November, 1775—February, 1776.
had the king employed none but British troops,
Chap. LVII.} the war by land against the colonies must have been of short duration.
His army was largely recruited from American loyalists; from emigrants driven to America by want, and too recently arrived to be imbued with its principles; from Ireland and the Highlands of Scotland; and from Germany.
Treaties were also made for subsidiary troops.
When Sir Joseph Yorke, the British ambassador at the Hague, proposed the transfer of a brigade from the service of the Netherlands to that of his sovereign, the young stadtholder wrote directly to his cousin the king of England, to decline what was desired.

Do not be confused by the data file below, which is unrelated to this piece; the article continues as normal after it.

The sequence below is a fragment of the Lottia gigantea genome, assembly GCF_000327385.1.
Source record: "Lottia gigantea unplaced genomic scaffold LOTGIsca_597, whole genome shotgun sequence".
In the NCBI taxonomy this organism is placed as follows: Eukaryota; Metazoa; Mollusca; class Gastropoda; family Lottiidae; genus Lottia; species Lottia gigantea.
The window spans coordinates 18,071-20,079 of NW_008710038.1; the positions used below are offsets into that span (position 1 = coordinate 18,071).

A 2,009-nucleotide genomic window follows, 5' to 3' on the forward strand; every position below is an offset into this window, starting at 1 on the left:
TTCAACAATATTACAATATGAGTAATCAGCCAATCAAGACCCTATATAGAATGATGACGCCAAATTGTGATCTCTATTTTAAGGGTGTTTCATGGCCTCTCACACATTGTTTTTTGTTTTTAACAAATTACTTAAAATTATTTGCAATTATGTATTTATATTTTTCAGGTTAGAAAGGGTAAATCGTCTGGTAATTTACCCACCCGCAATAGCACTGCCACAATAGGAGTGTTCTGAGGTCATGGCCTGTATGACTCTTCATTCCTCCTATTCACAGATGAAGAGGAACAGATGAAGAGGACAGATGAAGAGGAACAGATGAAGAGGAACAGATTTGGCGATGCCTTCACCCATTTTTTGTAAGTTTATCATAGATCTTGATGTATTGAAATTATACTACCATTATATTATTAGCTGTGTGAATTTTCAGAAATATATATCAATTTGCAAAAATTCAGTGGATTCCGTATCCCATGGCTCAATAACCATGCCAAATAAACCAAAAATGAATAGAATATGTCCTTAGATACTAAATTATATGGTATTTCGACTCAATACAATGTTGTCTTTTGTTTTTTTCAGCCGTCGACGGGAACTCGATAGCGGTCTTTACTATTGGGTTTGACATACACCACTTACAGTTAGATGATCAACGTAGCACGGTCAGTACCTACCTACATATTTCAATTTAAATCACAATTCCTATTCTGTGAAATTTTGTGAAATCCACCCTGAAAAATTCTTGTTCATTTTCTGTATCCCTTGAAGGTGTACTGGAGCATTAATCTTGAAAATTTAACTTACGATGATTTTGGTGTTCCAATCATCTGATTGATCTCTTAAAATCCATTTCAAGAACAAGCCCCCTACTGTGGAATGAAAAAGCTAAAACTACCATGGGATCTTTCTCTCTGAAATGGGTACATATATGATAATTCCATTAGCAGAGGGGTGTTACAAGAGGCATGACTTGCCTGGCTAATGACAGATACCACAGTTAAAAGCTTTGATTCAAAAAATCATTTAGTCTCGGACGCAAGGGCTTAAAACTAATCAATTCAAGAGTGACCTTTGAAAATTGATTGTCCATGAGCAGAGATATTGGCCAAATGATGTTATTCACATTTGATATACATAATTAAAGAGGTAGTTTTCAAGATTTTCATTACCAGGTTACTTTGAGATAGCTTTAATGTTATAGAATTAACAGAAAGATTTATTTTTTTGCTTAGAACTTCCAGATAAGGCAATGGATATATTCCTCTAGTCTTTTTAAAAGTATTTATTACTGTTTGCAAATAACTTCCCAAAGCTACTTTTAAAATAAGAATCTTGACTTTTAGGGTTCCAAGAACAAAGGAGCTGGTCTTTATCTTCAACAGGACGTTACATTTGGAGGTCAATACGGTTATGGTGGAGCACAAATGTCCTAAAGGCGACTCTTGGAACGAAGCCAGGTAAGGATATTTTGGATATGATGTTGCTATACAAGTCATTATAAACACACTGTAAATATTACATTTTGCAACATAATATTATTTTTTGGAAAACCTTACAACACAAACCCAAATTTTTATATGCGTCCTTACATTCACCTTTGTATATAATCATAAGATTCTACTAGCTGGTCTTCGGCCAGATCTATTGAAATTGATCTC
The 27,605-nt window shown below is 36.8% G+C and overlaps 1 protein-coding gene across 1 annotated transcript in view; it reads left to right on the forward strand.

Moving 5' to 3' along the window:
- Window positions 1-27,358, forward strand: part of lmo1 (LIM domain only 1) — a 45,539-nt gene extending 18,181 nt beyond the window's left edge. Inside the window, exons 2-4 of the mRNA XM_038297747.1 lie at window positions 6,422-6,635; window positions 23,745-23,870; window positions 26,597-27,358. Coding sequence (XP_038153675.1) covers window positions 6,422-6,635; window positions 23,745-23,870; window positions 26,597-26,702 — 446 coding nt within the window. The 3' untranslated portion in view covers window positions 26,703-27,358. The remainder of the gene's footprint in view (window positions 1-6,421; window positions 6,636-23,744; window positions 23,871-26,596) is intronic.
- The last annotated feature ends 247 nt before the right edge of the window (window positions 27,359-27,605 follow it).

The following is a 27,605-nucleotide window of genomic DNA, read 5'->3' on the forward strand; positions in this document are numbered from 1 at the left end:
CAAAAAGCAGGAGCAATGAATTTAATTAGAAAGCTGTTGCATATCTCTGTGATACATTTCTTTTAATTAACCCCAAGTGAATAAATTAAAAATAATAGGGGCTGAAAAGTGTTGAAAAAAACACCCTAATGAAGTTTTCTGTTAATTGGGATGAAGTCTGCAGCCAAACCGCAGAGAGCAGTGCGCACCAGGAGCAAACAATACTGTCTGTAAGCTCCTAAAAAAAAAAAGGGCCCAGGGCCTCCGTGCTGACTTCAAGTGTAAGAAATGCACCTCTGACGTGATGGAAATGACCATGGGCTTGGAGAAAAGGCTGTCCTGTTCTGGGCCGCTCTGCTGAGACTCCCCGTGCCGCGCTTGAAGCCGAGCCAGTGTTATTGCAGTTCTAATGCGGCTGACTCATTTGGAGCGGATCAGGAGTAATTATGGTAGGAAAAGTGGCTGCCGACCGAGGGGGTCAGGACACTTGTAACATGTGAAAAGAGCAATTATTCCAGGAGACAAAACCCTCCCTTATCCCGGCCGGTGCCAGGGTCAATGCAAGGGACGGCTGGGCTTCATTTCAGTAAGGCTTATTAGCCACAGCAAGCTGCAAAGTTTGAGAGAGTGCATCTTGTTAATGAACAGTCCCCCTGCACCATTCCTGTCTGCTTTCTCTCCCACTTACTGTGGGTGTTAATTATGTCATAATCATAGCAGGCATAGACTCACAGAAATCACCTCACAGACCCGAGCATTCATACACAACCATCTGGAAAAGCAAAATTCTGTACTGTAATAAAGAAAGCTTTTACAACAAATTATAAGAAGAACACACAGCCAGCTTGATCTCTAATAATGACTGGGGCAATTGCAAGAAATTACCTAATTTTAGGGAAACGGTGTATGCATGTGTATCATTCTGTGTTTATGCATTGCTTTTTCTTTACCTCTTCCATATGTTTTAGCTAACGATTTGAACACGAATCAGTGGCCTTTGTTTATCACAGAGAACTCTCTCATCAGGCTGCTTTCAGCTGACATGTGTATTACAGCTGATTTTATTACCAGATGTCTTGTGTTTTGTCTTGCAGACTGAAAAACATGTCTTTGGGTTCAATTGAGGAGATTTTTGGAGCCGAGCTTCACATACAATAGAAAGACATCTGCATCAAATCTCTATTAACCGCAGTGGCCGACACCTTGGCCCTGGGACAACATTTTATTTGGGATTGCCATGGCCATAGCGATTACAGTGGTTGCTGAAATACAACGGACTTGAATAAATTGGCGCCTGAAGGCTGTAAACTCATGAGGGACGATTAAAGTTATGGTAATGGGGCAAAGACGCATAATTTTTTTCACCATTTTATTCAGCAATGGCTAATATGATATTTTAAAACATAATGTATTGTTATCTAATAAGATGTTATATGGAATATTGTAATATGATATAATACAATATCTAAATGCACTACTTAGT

He received a reply, renewing and urging the request.
In 1599 the Low Countries pledged to Queen Elizabeth, as security for a loan, three important fortresses which she garrisoned with her own troops; in 1616 the Dutch discharged the debt, and the garrisons were withdrawn from the cautionary